Abstract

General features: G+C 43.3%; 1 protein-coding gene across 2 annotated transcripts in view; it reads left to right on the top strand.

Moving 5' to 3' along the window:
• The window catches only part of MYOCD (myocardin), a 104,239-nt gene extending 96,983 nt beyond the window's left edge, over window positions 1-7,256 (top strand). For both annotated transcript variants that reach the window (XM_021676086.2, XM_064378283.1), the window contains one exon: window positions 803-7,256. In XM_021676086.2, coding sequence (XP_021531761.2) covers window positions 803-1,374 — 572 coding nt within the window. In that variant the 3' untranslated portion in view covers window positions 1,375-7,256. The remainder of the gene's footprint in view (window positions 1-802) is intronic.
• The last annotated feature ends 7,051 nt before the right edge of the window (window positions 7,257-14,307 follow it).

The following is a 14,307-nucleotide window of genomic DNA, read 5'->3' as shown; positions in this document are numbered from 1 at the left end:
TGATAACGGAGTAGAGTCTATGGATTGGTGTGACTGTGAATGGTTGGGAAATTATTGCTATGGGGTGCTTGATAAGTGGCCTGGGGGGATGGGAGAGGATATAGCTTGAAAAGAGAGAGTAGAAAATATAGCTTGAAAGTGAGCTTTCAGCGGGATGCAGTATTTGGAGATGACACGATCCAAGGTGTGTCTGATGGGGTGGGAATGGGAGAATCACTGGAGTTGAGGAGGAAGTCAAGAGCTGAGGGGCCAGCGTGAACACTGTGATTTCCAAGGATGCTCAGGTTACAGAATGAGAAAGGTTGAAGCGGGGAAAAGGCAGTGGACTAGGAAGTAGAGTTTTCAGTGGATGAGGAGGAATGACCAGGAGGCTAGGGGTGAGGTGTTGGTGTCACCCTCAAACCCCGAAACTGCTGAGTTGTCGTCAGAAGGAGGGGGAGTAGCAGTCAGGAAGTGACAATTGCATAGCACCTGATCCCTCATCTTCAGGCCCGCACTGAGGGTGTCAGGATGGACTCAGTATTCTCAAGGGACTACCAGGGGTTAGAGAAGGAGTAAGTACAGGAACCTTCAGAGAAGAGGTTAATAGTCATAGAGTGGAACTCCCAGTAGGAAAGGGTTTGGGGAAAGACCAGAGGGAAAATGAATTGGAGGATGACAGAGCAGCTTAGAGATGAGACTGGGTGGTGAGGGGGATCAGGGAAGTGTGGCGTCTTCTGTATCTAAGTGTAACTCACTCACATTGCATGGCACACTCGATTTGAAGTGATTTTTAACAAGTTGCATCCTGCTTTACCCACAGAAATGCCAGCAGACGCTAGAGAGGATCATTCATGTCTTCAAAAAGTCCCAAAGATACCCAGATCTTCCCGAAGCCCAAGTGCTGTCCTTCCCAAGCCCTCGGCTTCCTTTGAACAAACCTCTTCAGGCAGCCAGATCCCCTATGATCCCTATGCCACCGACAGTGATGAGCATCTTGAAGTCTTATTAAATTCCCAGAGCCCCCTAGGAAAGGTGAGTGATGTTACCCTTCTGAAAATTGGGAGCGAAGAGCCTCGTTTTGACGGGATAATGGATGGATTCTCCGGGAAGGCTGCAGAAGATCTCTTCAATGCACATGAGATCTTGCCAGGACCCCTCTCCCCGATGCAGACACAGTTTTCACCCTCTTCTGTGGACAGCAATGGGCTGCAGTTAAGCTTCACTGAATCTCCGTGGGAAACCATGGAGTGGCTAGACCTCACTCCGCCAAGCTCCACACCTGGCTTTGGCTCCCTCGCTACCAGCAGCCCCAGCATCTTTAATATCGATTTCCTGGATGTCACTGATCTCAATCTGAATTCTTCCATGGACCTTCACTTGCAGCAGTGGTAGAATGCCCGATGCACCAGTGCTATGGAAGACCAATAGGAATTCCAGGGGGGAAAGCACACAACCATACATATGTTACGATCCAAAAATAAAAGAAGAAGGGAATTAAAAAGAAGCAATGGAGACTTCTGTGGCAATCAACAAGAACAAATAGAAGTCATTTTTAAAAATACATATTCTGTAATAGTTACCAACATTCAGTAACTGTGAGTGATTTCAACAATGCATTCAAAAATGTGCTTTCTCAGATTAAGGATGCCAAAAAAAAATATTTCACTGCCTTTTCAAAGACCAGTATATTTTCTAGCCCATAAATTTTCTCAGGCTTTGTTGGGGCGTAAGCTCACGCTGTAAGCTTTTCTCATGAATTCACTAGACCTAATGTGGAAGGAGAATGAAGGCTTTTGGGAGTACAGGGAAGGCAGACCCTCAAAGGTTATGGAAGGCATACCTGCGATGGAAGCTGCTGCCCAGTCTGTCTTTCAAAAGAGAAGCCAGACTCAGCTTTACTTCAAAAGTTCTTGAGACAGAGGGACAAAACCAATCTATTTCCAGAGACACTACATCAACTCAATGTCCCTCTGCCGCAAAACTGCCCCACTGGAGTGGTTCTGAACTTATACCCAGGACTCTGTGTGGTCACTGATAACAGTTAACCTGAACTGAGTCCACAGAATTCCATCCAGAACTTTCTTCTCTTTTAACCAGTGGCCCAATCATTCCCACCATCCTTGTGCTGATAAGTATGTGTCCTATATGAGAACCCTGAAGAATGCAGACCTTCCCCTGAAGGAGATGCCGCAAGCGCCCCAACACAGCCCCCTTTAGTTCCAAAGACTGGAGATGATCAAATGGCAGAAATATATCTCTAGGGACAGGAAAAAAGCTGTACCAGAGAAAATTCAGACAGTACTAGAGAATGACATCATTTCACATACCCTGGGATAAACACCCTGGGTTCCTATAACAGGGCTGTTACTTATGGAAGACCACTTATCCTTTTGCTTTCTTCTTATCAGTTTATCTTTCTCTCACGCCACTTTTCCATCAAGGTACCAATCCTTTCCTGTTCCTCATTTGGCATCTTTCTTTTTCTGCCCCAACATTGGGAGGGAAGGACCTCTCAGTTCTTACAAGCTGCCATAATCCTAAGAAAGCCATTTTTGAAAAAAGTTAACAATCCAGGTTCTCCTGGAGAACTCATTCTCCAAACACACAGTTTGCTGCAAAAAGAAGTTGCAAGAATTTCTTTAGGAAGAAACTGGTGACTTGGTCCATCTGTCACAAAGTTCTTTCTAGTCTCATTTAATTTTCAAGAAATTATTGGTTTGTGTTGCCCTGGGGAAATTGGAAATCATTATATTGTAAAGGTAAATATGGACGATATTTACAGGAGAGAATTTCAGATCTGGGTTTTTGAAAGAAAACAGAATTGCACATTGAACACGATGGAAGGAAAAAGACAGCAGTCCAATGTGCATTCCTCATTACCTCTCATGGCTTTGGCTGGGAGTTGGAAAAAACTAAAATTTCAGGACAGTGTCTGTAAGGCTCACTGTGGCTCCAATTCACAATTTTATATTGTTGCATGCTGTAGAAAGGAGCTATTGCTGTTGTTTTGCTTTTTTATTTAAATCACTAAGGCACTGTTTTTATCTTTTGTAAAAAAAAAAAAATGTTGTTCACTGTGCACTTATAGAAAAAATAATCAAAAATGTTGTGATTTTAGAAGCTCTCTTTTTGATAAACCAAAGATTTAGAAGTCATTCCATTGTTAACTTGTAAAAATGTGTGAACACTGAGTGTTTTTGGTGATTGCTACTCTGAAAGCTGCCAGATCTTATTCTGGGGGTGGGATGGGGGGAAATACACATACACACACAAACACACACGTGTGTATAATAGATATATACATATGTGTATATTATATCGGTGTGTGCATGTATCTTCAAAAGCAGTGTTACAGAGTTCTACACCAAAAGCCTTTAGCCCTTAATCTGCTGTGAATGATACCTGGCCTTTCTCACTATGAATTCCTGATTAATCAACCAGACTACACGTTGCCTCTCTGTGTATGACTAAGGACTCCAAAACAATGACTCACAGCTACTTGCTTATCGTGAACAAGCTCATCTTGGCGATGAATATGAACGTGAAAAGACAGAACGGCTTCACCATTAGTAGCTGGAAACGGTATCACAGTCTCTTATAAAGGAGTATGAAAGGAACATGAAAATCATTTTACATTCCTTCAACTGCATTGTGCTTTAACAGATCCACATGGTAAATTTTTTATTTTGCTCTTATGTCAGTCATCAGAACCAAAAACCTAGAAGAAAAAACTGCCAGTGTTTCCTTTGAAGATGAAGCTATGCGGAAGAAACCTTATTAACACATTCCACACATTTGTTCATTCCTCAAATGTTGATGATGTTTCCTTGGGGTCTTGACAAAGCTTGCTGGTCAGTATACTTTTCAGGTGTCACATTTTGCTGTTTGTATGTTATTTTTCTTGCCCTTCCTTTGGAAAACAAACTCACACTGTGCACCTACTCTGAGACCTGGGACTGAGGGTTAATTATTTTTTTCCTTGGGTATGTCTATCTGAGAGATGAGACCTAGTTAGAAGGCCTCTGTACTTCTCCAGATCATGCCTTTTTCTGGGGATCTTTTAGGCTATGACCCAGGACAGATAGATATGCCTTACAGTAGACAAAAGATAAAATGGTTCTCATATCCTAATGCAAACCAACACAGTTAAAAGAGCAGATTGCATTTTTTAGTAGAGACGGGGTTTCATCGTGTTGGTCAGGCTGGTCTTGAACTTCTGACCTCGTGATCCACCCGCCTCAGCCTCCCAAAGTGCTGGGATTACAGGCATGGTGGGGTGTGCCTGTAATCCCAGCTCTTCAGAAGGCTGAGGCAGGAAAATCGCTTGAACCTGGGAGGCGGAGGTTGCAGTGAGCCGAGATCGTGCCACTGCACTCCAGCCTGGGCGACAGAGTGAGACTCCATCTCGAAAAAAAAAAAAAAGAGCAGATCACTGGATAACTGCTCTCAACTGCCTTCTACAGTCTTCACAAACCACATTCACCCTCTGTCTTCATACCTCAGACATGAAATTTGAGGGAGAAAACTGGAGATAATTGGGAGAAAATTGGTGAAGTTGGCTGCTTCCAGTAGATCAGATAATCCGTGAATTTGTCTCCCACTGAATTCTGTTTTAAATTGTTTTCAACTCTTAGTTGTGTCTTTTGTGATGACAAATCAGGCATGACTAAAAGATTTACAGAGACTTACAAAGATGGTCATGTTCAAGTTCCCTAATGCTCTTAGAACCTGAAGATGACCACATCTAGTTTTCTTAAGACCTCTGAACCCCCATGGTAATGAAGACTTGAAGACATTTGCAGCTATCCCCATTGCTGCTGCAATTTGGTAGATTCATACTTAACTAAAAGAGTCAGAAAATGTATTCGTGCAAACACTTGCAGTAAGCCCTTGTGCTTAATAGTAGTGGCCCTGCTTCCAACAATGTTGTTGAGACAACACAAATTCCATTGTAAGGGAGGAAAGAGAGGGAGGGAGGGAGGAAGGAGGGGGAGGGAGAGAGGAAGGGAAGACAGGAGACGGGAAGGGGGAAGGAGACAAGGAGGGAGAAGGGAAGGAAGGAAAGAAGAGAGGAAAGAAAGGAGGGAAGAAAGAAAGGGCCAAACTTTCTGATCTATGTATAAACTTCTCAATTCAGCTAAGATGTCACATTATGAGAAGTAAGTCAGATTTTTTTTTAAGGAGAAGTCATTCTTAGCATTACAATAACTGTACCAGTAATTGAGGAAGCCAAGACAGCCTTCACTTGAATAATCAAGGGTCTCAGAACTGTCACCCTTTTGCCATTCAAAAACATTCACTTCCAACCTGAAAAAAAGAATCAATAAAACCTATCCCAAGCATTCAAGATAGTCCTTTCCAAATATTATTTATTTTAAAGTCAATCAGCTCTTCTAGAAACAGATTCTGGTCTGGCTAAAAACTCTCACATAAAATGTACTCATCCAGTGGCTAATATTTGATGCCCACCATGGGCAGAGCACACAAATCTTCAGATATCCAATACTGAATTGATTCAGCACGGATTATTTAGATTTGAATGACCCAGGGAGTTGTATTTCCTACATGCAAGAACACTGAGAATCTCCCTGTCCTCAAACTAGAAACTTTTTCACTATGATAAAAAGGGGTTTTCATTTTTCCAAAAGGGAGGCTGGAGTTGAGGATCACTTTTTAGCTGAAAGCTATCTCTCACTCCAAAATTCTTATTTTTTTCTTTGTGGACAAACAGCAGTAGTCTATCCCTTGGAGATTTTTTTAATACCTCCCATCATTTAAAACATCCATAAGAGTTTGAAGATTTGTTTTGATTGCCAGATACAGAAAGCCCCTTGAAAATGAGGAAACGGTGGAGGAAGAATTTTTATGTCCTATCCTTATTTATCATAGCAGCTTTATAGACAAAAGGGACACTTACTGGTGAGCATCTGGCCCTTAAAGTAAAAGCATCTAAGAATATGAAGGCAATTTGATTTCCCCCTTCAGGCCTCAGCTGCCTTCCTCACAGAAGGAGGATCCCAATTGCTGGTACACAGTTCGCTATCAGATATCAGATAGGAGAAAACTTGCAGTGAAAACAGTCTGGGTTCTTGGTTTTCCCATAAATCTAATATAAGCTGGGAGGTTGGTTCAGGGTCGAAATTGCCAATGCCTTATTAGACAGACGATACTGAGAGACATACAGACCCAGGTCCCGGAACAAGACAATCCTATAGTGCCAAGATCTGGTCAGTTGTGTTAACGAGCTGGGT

How does the human brain prioritize different visual representations in working memory (WM)? Here, we define the oscillatory mechanisms supporting selection of “where” and “when” features from visual WM storage and investigate the role of pFC in feature selection. Fourteen individuals with lateral pFC damage and 20 healthy controls performed a visuospatial WM task while EEG was recorded. On each trial, two shapes were presented sequentially in a top/bottom spatial orientation. A retro-cue presented mid-delay prompted which of the two shapes had been in either the top/bottom spatial position or first/second temporal position. We found that cross-frequency coupling between parieto-occipital alpha (α; 8–12 Hz) oscillations and topographically distributed gamma (γ; 30–50 Hz) activity tracked selection of the distinct cued feature in controls. This signature of feature selection was disrupted in patients with pFC lesions, despite intact α–γ coupling independent of feature selection. These findings reveal a pFC-dependent parieto-occipital α–γ mechanism for the rapid selection of visual WM representations.

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